The Global Oil Market needs much more crude than what the Organisation of Petroleum Exporting Countries (OPEC) along with its allies, OPEC+ is planning to add by the end of this year, the world’s biggest independent oil traders, Vitol, has said.
The OPEC+ coalition was set to agree last week to boost collective crude output by 400,000 b/d each month from August to December and extend their supply management agreement through the end of 2022.
But the UAE stymied the agreement by insisting its baseline production level from which its quota is determined should be raised, which other countries have said was unfair, delegates had told S&P Global Platts on the condition of anonymity.
“There is very little doubt, that whatever OPEC agrees by way of lessening of the cutbacks it will surely be a fraction of that amount needed to meet demand,” Head of Vitol, Asia, Mike Muller, said.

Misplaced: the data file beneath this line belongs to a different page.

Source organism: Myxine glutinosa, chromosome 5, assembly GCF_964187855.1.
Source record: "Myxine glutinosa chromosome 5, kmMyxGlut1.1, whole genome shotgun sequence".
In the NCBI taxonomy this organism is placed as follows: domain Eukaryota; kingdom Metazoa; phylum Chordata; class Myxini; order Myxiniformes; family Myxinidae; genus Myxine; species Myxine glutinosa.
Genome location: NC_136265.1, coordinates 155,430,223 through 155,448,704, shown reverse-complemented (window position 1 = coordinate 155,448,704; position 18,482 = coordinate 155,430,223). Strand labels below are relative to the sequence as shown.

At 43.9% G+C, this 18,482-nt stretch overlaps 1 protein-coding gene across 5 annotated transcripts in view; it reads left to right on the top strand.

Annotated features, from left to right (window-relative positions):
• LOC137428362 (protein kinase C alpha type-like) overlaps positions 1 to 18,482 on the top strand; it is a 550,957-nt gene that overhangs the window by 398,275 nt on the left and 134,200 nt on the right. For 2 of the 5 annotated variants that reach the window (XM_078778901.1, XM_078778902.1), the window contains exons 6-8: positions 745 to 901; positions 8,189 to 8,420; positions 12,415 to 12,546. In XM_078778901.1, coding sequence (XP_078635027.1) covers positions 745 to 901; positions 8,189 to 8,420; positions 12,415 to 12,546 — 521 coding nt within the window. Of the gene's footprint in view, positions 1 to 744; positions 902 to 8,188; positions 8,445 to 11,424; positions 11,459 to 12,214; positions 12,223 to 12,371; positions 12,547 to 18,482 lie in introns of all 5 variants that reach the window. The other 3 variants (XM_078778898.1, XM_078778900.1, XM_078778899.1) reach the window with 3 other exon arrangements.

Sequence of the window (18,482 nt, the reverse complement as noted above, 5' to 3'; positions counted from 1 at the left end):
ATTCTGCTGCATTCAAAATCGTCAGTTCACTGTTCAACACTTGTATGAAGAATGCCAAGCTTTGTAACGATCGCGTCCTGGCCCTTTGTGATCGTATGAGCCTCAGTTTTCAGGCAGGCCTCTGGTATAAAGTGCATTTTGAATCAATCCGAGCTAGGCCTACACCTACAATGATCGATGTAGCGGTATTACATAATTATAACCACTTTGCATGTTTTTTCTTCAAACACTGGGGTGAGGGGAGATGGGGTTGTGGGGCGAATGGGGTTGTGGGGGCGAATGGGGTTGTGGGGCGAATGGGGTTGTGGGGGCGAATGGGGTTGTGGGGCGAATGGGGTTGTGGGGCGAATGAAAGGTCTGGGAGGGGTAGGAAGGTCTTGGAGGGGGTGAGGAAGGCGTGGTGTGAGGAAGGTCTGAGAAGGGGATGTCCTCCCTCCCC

“OPEC are in a big chunk of the way towards their stated objective of getting the global inventory overhang back to manageable levels from their perspective, which is basically 2019 norm and we still have a market which has an outlook which for the spot months there is going to be more demand than supply,” he added.
Platts Analytics forecasts global oil demand will rise 8.8 million barrels per day from June to December.
OPEC’s two million barrels per day collective increment in supply between August and December is at the low end of demand estimates, according to Muller.
“I think there is 100 per cent consensus there that this sort of extra volume from OPEC+ combined with the fact that the rig count in the US is unable to bring us extra production from North America is going to see inventories continue to draw,” Muller said.
Ministers adjourned their online proceedings late July 2, agreeing to take the weekend to regroup and reconvene yesterday. But all OPEC+ agreements require unanimous approval.
The OPEC+ impasse helped push oil prices higher, with Platts assessing Dated Brent at $77.62/b on July 2, its highest since October 2018.